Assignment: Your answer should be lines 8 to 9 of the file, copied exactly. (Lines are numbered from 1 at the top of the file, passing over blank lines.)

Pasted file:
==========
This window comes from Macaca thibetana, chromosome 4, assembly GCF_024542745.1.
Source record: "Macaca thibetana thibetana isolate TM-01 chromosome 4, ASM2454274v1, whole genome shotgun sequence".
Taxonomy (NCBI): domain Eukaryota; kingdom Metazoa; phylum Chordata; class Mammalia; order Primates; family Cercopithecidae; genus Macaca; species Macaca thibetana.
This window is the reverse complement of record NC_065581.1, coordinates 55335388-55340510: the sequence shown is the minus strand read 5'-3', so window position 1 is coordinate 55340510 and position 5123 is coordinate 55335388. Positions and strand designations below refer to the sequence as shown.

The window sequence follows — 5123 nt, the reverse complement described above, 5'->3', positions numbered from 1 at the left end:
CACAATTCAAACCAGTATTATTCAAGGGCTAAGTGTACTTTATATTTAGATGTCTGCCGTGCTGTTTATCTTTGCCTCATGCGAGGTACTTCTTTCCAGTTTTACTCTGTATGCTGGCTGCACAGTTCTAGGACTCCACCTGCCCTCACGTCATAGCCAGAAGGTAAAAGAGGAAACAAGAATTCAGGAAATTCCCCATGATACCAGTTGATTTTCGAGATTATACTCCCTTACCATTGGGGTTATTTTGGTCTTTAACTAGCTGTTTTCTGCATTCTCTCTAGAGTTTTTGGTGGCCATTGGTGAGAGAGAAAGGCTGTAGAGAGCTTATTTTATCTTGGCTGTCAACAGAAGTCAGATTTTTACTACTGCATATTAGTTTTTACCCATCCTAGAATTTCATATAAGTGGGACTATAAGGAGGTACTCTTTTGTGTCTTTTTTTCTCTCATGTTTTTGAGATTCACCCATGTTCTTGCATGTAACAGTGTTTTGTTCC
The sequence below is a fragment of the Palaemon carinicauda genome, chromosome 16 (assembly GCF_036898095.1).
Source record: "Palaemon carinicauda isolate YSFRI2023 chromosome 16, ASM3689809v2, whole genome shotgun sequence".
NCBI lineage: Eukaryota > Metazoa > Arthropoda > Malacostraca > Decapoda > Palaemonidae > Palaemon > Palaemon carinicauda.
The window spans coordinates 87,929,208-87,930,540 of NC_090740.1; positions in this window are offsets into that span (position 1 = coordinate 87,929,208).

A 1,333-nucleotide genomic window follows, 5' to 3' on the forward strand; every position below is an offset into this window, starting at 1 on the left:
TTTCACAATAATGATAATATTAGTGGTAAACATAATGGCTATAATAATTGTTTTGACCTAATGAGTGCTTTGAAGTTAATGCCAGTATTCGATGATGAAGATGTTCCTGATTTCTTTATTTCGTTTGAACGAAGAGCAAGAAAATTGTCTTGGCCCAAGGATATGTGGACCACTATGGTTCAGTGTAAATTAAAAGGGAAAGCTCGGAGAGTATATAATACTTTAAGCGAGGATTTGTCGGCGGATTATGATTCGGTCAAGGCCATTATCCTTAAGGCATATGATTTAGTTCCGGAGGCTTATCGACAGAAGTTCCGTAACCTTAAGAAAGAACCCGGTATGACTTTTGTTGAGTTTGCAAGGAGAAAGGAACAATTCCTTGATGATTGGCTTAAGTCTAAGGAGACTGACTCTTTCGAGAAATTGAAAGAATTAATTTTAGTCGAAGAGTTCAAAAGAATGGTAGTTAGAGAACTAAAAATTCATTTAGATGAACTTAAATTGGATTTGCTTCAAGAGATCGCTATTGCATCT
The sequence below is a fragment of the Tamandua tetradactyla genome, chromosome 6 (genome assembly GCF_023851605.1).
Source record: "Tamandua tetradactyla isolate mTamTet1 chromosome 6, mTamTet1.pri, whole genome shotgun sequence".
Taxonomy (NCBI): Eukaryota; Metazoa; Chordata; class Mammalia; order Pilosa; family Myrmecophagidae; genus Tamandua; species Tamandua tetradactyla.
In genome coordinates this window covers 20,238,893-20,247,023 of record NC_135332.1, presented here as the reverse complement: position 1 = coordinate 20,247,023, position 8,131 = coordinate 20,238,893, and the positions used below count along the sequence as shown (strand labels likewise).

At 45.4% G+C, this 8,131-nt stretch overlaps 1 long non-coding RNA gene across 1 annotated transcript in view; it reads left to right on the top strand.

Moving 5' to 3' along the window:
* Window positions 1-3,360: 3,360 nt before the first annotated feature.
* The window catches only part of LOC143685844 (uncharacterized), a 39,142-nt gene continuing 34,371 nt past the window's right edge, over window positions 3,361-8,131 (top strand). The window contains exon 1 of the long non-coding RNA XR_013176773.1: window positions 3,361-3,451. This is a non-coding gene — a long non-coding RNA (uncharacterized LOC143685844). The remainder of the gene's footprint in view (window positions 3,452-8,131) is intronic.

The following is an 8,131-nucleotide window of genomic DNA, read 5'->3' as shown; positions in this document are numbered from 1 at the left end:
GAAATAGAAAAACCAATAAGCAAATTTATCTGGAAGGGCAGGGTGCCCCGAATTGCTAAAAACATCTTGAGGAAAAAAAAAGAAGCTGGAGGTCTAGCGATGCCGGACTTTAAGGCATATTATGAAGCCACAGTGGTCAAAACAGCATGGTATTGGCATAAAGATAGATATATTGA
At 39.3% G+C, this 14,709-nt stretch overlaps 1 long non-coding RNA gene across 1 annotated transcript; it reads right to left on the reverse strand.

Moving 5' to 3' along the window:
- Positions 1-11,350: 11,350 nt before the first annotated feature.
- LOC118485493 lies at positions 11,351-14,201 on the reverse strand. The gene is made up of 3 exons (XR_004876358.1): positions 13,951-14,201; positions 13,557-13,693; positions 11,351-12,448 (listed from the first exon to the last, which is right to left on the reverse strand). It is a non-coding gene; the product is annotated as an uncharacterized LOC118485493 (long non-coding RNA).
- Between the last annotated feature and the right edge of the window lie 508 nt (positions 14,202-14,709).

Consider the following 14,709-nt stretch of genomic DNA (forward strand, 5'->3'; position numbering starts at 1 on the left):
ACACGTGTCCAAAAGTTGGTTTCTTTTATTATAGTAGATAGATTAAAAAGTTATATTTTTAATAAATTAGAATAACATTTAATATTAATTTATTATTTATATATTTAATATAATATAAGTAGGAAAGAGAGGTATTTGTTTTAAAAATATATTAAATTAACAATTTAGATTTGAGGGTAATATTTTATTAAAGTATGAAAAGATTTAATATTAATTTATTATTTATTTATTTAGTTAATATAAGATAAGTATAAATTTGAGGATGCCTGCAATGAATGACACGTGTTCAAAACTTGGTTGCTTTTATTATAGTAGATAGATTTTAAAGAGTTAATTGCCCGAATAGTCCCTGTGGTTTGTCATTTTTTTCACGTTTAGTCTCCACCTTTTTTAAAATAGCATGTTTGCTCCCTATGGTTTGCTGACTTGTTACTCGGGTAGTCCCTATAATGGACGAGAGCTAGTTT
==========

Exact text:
Source record: "Palaemon carinicauda isolate YSFRI2023 chromosome 16, ASM3689809v2, whole genome shotgun sequence".
NCBI lineage: Eukaryota > Metazoa > Arthropoda > Malacostraca > Decapoda > Palaemonidae > Palaemon > Palaemon carinicauda.